Tuesday, March 8, 2011

Birds in Review Part XXIV 'A Bird Parade' Black-throated Green Warbler

We flew into the new year together with my first 'Birds In Review' post and I cannot believe we will be flying into spring together soon! Twenty four posts later and I am still finding birds, from my archives of the last two years, to share with you. The Flower Hill Farm 'Bird Parade' continues with a darling songbird aptly called the Black-throated Green Warbler (Dendroica virens). These images of a male donning his black bib are from late summer two years ago. The Viburnum has already formed its flower buds for the following years blooms. 

This is a very curious little bird. The day I captured these portraits the Black-throated Green Warbler was not content to eye me back from afar. He flew from the Viburnum, where he was perched in the first two photos, over into the Crabapple tree, to be closer, to where I was standing at my barn studio door. 
After observing me from that vantage point, the little fellow then flew or bolted over even closer!

The Black-throated Green Warbler landed right in front of me in a Lilac bush and peeked out from beneath a leaf.

Slowly he came out from under his cover . . .  closer . . . 

closer . . . 


Here he  is only a couple of feet away! The intrigued Black-throated Green Warbler may have wanted to know just who or what this creature (myself) with a big black eye was! Honestly my camera was no competition to his lovely black throat.

Last summer I captured this female ( I think) Black-throated Green Warbler, while she was gleaning for insects in a Crabapple tree. The sexes are very similar, but her throat is more white. Both male and female will have a white belly, two wing bars and have a yellow face with an olive green back.

She seemed a bit weary and more wary of my presence. It is very hard for me to determine the sex. 

Determining their voice is another matter all together and much easier! The Black-throated Green Warbler has a unique song that is describe as a "buzzy" "zee-zee-zee-zoo-zee" or  "zoo-zee-zoo-zoo-zee" (the latter version is more for his rivals!) Their voice is high pitched and rather insect like with the scratchy zoo zees! They are enthusiastic singers sharing their songs all through the breeding season. Imagine all of the warblers and other birds I am sharing being in the garden at the same time. It is so wonderful to have their colorful forms and fluid songs all about the gardens.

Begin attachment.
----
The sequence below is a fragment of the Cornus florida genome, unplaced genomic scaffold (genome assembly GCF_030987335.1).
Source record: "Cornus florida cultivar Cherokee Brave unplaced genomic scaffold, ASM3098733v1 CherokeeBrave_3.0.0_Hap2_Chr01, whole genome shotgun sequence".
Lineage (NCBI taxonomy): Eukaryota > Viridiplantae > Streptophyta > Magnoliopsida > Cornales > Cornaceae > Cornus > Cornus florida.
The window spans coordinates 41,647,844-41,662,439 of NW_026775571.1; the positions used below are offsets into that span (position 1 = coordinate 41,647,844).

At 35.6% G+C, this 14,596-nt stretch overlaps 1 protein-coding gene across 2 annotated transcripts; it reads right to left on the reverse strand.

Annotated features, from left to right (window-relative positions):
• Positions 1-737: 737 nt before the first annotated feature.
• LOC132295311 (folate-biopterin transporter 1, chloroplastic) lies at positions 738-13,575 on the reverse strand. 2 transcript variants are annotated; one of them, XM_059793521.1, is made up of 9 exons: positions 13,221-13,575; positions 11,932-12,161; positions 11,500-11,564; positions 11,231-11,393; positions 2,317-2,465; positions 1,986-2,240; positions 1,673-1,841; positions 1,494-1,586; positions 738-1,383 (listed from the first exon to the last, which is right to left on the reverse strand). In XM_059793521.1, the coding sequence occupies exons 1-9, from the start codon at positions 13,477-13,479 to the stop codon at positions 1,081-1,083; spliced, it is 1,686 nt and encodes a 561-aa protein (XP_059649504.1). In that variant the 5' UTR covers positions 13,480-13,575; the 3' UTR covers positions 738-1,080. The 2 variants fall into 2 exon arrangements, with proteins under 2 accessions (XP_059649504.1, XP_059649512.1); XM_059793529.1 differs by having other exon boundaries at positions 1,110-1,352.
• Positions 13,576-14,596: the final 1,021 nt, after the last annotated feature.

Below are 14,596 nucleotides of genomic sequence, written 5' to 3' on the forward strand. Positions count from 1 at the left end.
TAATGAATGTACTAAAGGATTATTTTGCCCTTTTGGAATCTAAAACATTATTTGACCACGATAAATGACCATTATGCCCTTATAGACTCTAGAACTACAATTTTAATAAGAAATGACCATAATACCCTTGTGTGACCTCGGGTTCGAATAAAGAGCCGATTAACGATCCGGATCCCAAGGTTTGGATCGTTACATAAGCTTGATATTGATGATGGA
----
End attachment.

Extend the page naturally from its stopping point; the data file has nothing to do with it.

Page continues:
The Black-throated Green Warbler loves a coniferous forest and his kind breed all over the northeast and into Canada. I am fortunate to have a forest, open fields and shrubby gardens, which is a winning combination for a diverse variety of wildlife and just the sort of habitat many birds thrive in. These birds over-winter in Central and South America. Southern gardeners will be seeing them migrating through soon. 

This might be a young Black-throated Green Warbler, for so often immature birds are quite bold and enjoy freely exploring their new independence and worlds. I am always delighted for the opportunity to eye them closer too. I look forward to hearing their easy to recognize songs this spring!

Winter lingers on here, but graciously brings us warming temperatures, which can creates mysterious fog during some days. There has been a bit of a distraction outside the doors . . . my view from where I work . . .  while I have been writing, as well as, searching for and editing photographs.

As I have been working on this post, the Bohemian Waxwings have been all a chatter and flying about from the Black Cherry to the Crabapple in rather a frenzied manner. They have been creating quite a commotion . . .  swooshing in . . . then grabbing a few apples and flying away quickly back to the Cherry. More than sixty birds were filling the top of the remaining canopy of 'Michael's Tree' merrily murmuring to one another. They are adding a wonderful sound to the quiet winter landscape. It must be nearly spring, for they are so excited and perhaps will be moving on in a few days. It has been a joy to have such a large flock roosting in the large White Pine to the north of the barn and feeding in the Crabapple Orchard all winter.

Today as I finally finish this post, the fog is gone as are the Bohemian Waxwings. It is a bright sunny day and I hear the Bluebirds singing! 
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